Boris Johnson on Monday insisted he had a “new mandate” from Conservative MPs to lead the party, as his allies suggested he had a six-month window to rebuild his premiership.

The prime minister’s authority took a fresh blow on Friday when the Tories suffered crushing defeats in parliamentary by-elections in Wakefield in West Yorkshire and Tiverton and Honiton in Devon.

It came after Johnson this month survived a vote of no confidence in his leadership following the partygate scandal, with 41 per cent of Conservative MPs refusing to support him.

At the G7 summit in Bavaria, the prime minister highlighted how a majority of Tory MPs did back him, telling journalists: “I’ve got a new mandate from my party which I’m absolutely delighted about.”

Johnson deflected questions about his future, saying he was focused “1,000 per cent” on delivering on his policy priorities, including the Ukraine war and tackling the cost of living crisis.

Johnson’s allies suggested he had a six-month window until Christmas to restore his standing, saying they thought it was unlikely that Conservative party rules would be changed quickly to allow another no-confidence vote in the prime minister.

“There’s an opening, post-partygate and post-by-elections, for us to focus on delivery,” said one minister close to Johnson. “We need a period without any Westminster distractions.”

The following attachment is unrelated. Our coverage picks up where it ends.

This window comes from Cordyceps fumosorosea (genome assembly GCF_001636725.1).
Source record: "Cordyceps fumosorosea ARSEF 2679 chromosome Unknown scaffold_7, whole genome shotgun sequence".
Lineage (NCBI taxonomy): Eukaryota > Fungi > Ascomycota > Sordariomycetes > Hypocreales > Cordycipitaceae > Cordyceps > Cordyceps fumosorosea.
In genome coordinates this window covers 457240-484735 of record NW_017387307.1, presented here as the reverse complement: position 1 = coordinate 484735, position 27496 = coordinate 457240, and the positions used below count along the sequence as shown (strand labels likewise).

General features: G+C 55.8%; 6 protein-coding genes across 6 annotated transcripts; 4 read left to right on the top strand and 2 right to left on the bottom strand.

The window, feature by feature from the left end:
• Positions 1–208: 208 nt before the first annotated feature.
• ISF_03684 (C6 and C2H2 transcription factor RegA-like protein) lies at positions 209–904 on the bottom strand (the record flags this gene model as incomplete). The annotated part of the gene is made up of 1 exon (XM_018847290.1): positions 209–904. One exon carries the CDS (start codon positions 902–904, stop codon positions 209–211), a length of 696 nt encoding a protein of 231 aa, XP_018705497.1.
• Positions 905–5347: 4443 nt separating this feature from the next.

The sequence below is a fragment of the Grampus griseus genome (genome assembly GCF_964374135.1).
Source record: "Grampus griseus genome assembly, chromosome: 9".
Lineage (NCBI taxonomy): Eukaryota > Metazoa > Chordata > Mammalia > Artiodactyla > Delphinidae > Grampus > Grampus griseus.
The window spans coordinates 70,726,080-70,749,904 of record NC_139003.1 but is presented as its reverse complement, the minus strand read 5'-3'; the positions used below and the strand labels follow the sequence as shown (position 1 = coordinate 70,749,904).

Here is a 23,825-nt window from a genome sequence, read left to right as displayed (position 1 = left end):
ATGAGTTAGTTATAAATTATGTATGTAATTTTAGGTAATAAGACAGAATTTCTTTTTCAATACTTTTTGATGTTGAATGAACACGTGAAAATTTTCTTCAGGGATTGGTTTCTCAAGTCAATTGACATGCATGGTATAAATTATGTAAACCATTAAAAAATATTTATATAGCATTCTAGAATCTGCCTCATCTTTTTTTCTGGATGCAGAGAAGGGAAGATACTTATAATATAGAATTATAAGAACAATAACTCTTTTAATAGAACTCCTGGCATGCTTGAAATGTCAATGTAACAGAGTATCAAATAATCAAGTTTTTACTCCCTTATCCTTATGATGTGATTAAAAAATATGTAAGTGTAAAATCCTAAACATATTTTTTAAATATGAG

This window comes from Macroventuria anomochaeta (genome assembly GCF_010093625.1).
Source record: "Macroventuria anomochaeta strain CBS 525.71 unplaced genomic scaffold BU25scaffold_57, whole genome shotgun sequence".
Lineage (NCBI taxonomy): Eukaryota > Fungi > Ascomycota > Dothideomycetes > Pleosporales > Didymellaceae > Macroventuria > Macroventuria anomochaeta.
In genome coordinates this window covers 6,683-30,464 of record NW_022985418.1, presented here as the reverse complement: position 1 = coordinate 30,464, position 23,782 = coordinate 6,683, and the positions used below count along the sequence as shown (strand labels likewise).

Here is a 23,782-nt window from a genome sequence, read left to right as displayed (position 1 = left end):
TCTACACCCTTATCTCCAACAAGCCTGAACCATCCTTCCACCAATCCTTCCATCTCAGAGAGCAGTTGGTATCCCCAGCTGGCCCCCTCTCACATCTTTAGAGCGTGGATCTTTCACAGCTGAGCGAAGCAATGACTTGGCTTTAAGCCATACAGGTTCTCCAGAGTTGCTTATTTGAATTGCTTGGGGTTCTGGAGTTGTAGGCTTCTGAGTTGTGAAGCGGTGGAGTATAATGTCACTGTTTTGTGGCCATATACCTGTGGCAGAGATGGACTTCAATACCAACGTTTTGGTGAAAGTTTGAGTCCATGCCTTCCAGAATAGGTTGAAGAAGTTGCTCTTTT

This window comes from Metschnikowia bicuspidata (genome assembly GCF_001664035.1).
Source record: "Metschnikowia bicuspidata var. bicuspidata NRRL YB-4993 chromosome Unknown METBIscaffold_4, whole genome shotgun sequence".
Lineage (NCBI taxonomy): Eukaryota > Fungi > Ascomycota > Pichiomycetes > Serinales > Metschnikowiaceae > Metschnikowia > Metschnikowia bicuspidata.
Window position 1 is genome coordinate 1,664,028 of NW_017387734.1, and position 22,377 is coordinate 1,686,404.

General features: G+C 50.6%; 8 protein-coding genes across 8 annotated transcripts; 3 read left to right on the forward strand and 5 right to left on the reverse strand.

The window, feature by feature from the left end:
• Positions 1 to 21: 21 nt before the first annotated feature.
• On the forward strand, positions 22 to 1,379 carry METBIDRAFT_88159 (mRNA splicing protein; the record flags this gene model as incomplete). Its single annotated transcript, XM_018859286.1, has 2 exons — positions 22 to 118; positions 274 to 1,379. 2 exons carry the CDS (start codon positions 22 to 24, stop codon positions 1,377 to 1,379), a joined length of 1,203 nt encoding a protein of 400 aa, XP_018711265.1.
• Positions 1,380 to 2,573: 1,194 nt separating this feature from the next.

Another minister said: “We have to sell what we’re doing much better, be it on Ukraine or cost of living. There’s a good story to tell about the government, but it’s not being heard.”

Following the by-elections, Conservative MPs opposed to Johnson are seeking to force another no-confidence vote in the prime minister.

But in order to do that, they must secure an overhaul of party rules set by the 1922 committee of backbench Conservative MPs that currently rule out another vote for one year.

Johnson’s critics in the parliamentary party hope to use upcoming elections to the 18-strong 1922 executive to choose MPs who would support changing the rules so that another vote could happen in less than one year.

One senior Tory MP close to the 1922 executive said the elections would take place before the end of July, adding it was unlikely those seeking to oust Johnson would take full control.

The MP said: “It’s hard to call but the ‘22 executive normally ends up broadly representative of the spectrum of opinion within the parliamentary party.”

Meanwhile, Johnson’s allies said Downing Street’s plan for a cabinet reshuffle was unlikely to happen until later in the summer or potentially the autumn, despite Conservative party chair Oliver Dowden resigning on Friday following the by-election defeats.

The prime minister has discussed with aides the idea of promoting some longstanding supporters to shore up his position, such as moving Nigel Adams, currently minister without portfolio, to Tory chair.

But one Johnson ally said: “We need a bit of breathing room to let things calm down a little. Everyone has become overexcited and a period of just getting on with the job will do everyone some good.”



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